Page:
Marian Gaborik was an electrifying scorer on the conservative Minnesota Wild for eight seasons. His last few years were mired in injury, but he always scored when healthy, including an impressive 30 goals in 48 games, and a crazy 13 in 17.
Signing as a free agent with the Rangers, Gaborik continued to score but also continued to miss time. After Rick Nash arrived on Broadway, Gaborik's stock was at an all-time low. He was traded to Columbus for a package including two Derricks; Brassard and Dorsett. Gaborik suffered another serious injury, missing more time and scoring slower than his usual pace. He appeared in just 34 games over two seasons, scoring 9 goals, before his trade to the L.A. Kings. At this time he was a risky commodity.
Once in La-La-Land, Gaborik regained his old scoring touch when it counted the most. He led all playoff goal-scorers with 14, helping the Kings to their second Stanley Cup in three years.
This trade changed the image of Gaborik from injury-prone, to Stanley Cup winner.
8 Mason Raymond
Not a trade, but still a great story of redemption.
Mason Raymond could manufacture Bure-like thrills in Vancouver with his electrifying speed. Unfortunately he didn’t share the same finish or fearlessness that Pavel possessed. He teased fans with a 25 goal season but after a horrific back injury and declining offensive totals, he found himself without a job.
After accepting a PTO from Toronto, Raymond quickly earned a spot with the Leafs for just $1 million, far below his last contract. He responded with the second-best point totals of his career and revived interest in him as a winger.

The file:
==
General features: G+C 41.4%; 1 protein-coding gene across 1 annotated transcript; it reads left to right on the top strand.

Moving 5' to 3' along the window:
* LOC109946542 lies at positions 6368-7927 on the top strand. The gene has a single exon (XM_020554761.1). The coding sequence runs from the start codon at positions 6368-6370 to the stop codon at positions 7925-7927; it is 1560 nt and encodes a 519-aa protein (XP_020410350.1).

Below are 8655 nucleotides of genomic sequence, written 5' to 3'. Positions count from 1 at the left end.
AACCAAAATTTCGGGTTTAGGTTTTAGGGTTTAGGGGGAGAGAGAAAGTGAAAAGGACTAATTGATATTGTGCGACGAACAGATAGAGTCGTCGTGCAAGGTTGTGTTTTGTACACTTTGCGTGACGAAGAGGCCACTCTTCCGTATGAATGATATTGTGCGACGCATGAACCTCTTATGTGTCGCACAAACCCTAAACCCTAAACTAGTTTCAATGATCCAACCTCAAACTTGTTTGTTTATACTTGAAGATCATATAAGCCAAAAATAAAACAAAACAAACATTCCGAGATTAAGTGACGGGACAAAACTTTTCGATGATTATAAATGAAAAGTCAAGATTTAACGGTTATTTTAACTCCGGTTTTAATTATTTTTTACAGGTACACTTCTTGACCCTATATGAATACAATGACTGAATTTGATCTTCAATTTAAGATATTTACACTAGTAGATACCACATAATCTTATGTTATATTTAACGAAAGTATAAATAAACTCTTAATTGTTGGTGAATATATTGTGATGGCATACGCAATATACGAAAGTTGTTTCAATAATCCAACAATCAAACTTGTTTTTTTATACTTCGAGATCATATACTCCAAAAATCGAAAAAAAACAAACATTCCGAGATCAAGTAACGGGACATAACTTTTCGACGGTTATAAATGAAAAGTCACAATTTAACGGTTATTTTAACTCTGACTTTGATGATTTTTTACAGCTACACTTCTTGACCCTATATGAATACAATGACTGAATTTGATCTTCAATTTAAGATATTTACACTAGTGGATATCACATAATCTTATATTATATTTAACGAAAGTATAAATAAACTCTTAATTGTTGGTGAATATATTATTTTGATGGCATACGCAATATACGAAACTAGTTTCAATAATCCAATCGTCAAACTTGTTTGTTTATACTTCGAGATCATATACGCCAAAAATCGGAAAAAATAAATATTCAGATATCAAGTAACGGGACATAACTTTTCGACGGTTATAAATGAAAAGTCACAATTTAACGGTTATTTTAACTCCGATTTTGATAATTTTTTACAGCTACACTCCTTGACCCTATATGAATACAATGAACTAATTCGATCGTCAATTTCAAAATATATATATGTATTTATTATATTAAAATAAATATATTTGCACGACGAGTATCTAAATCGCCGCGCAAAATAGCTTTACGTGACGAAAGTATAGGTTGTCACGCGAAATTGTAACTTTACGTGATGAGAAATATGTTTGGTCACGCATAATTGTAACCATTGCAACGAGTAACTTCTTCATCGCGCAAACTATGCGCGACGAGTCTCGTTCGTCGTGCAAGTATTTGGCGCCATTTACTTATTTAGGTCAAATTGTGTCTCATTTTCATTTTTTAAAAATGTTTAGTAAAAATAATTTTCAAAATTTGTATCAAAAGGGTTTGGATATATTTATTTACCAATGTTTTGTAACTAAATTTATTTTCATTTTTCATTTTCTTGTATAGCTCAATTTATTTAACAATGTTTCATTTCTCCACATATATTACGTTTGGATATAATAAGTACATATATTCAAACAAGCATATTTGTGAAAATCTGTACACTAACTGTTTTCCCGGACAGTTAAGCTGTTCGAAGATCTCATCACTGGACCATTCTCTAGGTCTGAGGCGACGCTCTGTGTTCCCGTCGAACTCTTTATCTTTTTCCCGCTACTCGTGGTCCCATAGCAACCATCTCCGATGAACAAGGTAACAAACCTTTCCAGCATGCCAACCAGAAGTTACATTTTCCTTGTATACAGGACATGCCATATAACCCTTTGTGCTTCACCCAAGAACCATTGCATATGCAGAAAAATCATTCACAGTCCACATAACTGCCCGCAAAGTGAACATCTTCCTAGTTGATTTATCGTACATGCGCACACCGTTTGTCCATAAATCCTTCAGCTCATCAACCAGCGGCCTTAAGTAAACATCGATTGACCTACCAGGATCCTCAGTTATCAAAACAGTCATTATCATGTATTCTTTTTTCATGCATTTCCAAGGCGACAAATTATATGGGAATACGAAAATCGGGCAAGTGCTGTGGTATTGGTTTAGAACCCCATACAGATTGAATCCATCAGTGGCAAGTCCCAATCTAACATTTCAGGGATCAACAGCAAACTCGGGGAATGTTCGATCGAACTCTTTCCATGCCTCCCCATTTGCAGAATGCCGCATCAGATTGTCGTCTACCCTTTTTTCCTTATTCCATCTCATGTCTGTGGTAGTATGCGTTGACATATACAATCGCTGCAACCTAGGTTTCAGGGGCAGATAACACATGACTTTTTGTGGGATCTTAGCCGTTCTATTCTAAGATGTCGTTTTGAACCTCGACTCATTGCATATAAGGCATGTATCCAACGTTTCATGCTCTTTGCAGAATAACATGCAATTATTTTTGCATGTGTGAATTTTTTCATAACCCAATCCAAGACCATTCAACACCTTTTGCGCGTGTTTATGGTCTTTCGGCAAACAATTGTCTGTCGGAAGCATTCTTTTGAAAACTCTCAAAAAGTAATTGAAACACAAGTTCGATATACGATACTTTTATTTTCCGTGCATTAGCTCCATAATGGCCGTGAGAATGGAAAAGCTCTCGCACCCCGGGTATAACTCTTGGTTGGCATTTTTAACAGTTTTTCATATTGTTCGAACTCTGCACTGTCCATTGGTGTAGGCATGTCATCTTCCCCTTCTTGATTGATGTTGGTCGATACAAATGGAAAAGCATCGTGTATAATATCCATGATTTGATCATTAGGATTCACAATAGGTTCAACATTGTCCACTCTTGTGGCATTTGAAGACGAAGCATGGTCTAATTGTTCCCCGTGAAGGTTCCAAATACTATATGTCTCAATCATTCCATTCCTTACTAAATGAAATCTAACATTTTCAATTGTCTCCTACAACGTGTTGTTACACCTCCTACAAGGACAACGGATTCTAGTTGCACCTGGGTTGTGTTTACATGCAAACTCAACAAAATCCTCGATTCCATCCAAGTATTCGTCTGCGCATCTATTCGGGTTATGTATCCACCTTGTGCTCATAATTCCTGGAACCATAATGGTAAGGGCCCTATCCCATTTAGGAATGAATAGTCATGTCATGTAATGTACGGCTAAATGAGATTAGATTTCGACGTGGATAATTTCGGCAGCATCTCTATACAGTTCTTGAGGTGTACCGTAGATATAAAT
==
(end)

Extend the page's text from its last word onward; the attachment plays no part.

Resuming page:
Raymond signed with Calgary for three years, and $9.5 million, his most lucrative contract to date.
7 7. Miroslav Satan
Miro Satan played two middling seasons for the Edmonton Oilers from 1995-97. He managed a high of 18 goals, and 35 points while in Oil country. Satan was too low on the Edmonton depth chart and they deemed him expendable, trading him to Buffalo for a couple AHL players who managed a less than a season's worth of games combined.
His trade to the Sabres happened at the perfect time. Satan starred as the top offensive talent during the Peca/Hasek era, culminating with a trip to the Stanley Cup final in 1999.
Satan went on to finish his career with 735 points over 1,050 games.
6 Chris Pronger
Before his three Stanley Cup Final appearances and one victory, before the Hart and Norris Trophies, before the Olympic Gold, Pronger was deemed expendable. The Hartford Whalers, after drafting him second overall, deemed fit to trade the future-all-star after only two seasons. This trade, along with the Islanders trading Chara has served as a warning to all NHL franchises who might give up on behemoth defensemen too soon.
While playing for Hartford, Pronger was arrested twice, once for his involvement in a bar fight, and another for drunk driving. Coupled with the fact that the Whalers franchise was struggling mightily, Pronger was traded to St. Louis for Brendan Shanahan.